WARMER and drier than average conditions are expected across the region this spring, the latest weather modelling from the Bureau of Meteorology shows.
The spring outlook released on Thursday shows the entire region will be warmer and the dry weather will continue.
Already, the entire state of NSW has been declared in drought, with many farmers struggling through very tough conditions.
Bureau of Meteorology manager of long range forecasting Dr Andrew Watkins said that overall Australia had experienced one of the warmest winters on record for maximum temperatures.
He said much of the eastern mainland had experienced an exceptionally dry 2018 and the outlook was not great news for farmers in drought-impacted parts of the country.
“These regions need a lot of rain to break the current drought,” Dr Watkins said.
“Like all Australians, all of us at the Bureau of Meteorology are hoping those affected by the drought will get the rain they need soon.
- VIDEO: Climate and Water Outlook, September–November 2018
“Unfortunately, our outlooks show odds favouring a drier and warmer than average spring for many areas.”
Daytime temperatures during spring are expected to be warmer than average, with a 70 per cent chance of exceeding the median maximums for areas including: Bathurst, Lithgow, Orange and Parkes.
While this drops to a 65 per cent chance in Mudgee and Dubbo.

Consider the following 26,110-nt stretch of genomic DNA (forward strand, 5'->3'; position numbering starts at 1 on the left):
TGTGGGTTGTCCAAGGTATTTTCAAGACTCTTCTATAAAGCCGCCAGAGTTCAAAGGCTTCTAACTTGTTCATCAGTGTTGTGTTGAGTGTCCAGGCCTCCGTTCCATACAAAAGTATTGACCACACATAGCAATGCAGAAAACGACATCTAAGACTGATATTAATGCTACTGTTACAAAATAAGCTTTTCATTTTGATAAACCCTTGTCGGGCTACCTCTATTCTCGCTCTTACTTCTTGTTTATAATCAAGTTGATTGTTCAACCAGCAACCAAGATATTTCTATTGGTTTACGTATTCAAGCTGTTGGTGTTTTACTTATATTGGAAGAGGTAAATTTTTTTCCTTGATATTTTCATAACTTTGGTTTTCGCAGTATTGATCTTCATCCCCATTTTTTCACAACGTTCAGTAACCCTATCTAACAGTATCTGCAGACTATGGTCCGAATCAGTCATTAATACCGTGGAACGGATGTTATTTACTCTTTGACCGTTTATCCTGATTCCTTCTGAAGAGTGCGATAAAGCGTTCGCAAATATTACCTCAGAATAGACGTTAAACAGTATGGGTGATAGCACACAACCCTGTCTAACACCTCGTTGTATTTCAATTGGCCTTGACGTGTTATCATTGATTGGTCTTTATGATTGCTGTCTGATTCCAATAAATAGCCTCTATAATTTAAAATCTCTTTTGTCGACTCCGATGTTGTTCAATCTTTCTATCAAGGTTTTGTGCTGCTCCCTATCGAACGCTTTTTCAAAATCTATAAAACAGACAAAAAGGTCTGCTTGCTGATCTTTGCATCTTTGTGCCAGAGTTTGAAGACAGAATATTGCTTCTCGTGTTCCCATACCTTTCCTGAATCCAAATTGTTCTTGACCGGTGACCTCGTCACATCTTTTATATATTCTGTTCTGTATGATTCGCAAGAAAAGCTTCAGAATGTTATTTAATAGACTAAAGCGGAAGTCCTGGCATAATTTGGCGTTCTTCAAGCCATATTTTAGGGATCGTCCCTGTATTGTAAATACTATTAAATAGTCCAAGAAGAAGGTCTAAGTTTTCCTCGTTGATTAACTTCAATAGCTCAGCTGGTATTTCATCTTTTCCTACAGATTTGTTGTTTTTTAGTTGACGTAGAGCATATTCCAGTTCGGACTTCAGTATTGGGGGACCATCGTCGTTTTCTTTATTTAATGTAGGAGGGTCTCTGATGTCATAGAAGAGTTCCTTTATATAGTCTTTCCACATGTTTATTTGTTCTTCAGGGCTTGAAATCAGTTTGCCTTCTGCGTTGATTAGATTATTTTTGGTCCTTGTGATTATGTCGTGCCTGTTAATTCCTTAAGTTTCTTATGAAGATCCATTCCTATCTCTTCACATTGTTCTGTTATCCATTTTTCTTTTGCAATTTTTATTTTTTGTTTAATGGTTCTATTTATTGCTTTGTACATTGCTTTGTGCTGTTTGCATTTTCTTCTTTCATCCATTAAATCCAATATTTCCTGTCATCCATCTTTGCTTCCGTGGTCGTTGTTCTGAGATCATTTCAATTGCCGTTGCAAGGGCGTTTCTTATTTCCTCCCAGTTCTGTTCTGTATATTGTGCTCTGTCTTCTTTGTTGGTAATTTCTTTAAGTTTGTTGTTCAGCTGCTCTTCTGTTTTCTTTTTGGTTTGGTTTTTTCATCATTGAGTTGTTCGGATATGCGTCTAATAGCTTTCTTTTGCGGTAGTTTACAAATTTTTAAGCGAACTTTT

The outlook suggests that spring rainfall was likely to be below-average for much of the region.
For locations including Bathurst, Lithgow, Mudgee, Orange and Parkes there is a 35 per cent chance of exceeding average springtime rainfalls.
However, the chance is slightly higher in Dubbo where there is a 40 per cent chance.
Dr Watkins said one of Australia’s main climate drivers, the El-Nino-Southern Oscillation (ENSO) was currently in a neutral phase, however the Bureau’s ENSO Outlook was at El Niño Watch.
This means the chances of an El Niño forming in the coming spring was 50 per cent, roughly double the normal chances.
“Traditionally El Niño events result in warmer and drier than average conditions across eastern Australia,” he said.
“However, it is important to remember that the strength of an El Niño event doesn't always translate into the conditions we see.
“In the past we've had strong El Niño events accompanied by mild conditions and weaker El Niño events accompanied by severe conditions.
“A number of international models are also predicting a positive Indian Ocean Dipole event could potentially develop during spring which would further exacerbate the drying trend.”
The 2018 Spring Outlook was the first end-of-month seasonal outlook produced using the Bureau’s upgraded climate outlook model.
The new model better simulates regional climate patterns, providing more accurate and localised outlooks than was previously possible using past models.